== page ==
• Joshua Brickley
          July 9, 2017 at 6:03 pm

          I’m going to stop that argument right there. Justifying an unsavory act by saying that it happens to both sides is an implicit admittence that what’s going on is unacceptable. Two negatives do not make a positive. However, I will take this one step further to say that the argument isn’t about physical makeup, which the argument would still be won, because it’s still less acceptable for women to have less than ideal figures then men. It has been starting to change recently, but as a whole beauty standards for men and women across all visual media is severely unbalanced.

          Besides, physicality isn’t the point here. The point is that we are forcing the sexualization of women through these highly unrealistic components. The key word in there is, “force.” If each of us, male or female, choose to represent ourselves in a way, that is a personal choice, just as if that depicted character were to make their own realistic choice based on their personality and needs. Artificially creating something, especially something that is regularly counterproductive, and forcing it on someone else, real or fictional, is unacceptable. Especially if it interferes with who that character is, or what they’re trying to be. Sexy armor is useless for a warrior, but may be more worthwhile for a bard, since they’re less likely to be in an actual melee combat.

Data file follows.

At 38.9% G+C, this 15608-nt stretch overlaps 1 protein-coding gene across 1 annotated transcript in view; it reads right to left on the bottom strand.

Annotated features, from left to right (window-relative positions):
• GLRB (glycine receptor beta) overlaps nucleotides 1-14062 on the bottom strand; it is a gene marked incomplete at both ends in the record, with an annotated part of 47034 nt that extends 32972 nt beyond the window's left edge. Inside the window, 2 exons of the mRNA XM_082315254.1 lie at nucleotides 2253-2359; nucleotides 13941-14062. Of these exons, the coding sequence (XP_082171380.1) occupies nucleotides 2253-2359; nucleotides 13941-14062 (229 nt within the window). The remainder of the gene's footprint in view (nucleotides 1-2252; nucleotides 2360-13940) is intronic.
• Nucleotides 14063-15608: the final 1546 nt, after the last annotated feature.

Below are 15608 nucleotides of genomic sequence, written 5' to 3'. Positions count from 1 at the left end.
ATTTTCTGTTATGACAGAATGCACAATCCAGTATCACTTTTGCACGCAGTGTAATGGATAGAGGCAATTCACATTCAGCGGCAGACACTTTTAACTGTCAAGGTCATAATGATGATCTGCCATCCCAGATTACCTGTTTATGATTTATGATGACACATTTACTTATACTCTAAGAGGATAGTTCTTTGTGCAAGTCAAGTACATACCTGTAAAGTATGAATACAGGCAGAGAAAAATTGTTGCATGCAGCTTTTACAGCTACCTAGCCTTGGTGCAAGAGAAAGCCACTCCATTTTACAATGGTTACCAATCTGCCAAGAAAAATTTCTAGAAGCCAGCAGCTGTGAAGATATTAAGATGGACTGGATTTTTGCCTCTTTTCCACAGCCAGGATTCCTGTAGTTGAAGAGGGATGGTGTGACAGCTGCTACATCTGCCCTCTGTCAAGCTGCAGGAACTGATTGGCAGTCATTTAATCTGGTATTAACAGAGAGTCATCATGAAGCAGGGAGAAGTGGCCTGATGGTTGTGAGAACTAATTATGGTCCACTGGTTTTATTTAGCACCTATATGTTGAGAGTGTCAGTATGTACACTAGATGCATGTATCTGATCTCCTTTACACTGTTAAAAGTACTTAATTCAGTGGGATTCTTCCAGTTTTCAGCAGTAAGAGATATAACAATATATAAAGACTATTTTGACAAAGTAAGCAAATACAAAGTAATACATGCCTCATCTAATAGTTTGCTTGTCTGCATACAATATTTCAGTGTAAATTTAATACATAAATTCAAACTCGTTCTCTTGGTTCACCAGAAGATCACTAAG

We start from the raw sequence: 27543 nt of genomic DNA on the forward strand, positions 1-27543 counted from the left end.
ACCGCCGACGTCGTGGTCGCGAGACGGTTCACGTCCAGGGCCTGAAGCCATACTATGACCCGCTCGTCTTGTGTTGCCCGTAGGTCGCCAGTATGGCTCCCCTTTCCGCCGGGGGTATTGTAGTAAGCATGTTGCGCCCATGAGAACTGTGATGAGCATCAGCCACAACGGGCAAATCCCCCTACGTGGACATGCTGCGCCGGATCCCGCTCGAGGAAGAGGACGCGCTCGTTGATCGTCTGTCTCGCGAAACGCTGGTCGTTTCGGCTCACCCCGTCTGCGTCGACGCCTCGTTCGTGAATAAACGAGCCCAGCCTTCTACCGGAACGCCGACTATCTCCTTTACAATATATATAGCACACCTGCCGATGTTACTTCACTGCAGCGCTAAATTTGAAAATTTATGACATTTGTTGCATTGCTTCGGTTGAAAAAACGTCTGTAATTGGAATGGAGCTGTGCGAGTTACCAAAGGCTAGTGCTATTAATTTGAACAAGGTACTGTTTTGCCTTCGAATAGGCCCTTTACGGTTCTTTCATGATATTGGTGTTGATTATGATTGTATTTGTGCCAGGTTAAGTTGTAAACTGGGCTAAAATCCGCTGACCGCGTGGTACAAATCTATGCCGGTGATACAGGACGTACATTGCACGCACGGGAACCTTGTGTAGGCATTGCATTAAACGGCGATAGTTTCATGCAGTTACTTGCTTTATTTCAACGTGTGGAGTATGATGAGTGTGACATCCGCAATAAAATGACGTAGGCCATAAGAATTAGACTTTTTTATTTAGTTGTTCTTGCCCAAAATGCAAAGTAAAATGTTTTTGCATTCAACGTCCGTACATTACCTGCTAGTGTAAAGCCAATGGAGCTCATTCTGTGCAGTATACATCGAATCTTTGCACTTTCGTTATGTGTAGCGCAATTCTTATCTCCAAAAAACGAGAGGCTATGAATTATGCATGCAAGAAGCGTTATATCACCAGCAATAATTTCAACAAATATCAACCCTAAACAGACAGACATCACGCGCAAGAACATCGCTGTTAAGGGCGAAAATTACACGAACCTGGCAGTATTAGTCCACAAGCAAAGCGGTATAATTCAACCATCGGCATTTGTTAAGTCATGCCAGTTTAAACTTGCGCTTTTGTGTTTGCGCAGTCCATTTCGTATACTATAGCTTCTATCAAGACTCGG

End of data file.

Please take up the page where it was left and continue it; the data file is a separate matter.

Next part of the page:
Finally, dismissing it as a means of fantasy isn’t a great argument, either. By saying that it’s just fantasy, you’re saying that in your mind you find it okay to force your sexualized wishes on someone else. In sports, there is a phrase, “you practice how you play.” Fantasy is practice reality (http://www.slate.com/articles/arts/culturebox/2005/12/the_real_reason_children_love_fantasy.html). Exercising forced sexualization in your fantasy bridges into a desire to force your views of fantasy women into reality. This, of course, isn’t limited to the fantasy genre, but all forms of beyond human (fantasy, sci-fi, super heroes, etc.) fantasy.